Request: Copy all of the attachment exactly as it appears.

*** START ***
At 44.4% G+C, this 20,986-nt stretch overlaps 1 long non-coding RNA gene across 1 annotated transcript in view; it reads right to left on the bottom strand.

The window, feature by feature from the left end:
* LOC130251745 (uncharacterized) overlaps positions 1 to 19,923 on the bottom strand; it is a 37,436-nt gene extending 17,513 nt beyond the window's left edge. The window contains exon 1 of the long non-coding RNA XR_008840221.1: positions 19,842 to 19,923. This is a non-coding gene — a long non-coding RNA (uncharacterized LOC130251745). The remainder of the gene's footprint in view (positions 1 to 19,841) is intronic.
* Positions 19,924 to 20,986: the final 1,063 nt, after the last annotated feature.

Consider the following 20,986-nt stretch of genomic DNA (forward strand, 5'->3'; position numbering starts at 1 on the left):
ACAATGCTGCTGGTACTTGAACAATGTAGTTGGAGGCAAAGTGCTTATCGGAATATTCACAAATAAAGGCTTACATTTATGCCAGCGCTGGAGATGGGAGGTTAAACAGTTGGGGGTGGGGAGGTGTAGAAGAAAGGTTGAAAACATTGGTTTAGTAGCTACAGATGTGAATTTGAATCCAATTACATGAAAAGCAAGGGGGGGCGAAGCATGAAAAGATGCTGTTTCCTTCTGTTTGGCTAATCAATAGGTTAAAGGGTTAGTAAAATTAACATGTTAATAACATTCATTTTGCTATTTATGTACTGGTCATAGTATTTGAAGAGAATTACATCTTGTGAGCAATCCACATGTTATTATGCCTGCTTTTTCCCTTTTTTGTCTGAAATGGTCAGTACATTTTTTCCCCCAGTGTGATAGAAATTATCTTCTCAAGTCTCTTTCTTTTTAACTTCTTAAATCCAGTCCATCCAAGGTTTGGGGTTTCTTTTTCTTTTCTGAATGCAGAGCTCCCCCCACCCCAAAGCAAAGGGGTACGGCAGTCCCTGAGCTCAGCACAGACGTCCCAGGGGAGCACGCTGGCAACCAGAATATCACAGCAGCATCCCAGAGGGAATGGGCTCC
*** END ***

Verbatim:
At 44.4% G+C, this 20,986-nt stretch overlaps 1 long non-coding RNA gene across 1 annotated transcript in view; it reads right to left on the bottom strand.

The window, feature by feature from the left end:
* LOC130251745 (uncharacterized) overlaps positions 1 to 19,923 on the bottom strand; it is a 37,436-nt gene extending 17,513 nt beyond the window's left edge. The window contains exon 1 of the long non-coding RNA XR_008840221.1: positions 19,842 to 19,923. This is a non-coding gene — a long non-coding RNA (uncharacterized LOC130251745). The remainder of the gene's footprint in view (positions 1 to 19,841) is intronic.
* Positions 19,924 to 20,986: the final 1,063 nt, after the last annotated feature.

Consider the following 20,986-nt stretch of genomic DNA (forward strand, 5'->3'; position numbering starts at 1 on the left):
ACAATGCTGCTGGTACTTGAACAATGTAGTTGGAGGCAAAGTGCTTATCGGAATATTCACAAATAAAGGCTTACATTTATGCCAGCGCTGGAGATGGGAGGTTAAACAGTTGGGGGTGGGGAGGTGTAGAAGAAAGGTTGAAAACATTGGTTTAGTAGCTACAGATGTGAATTTGAATCCAATTACATGAAAAGCAAGGGGGGGCGAAGCATGAAAAGATGCTGTTTCCTTCTGTTTGGCTAATCAATAGGTTAAAGGGTTAGTAAAATTAACATGTTAATAACATTCATTTTGCTATTTATGTACTGGTCATAGTATTTGAAGAGAATTACATCTTGTGAGCAATCCACATGTTATTATGCCTGCTTTTTCCCTTTTTTGTCTGAAATGGTCAGTACATTTTTTCCCCCAGTGTGATAGAAATTATCTTCTCAAGTCTCTTTCTTTTTAACTTCTTAAATCCAGTCCATCCAAGGTTTGGGGTTTCTTTTTCTTTTCTGAATGCAGAGCTCCCCCCACCCCAAAGCAAAGGGGTACGGCAGTCCCTGAGCTCAGCACAGACGTCCCAGGGGAGCACGCTGGCAACCAGAATATCACAGCAGCATCCCAGAGGGAATGGGCTCC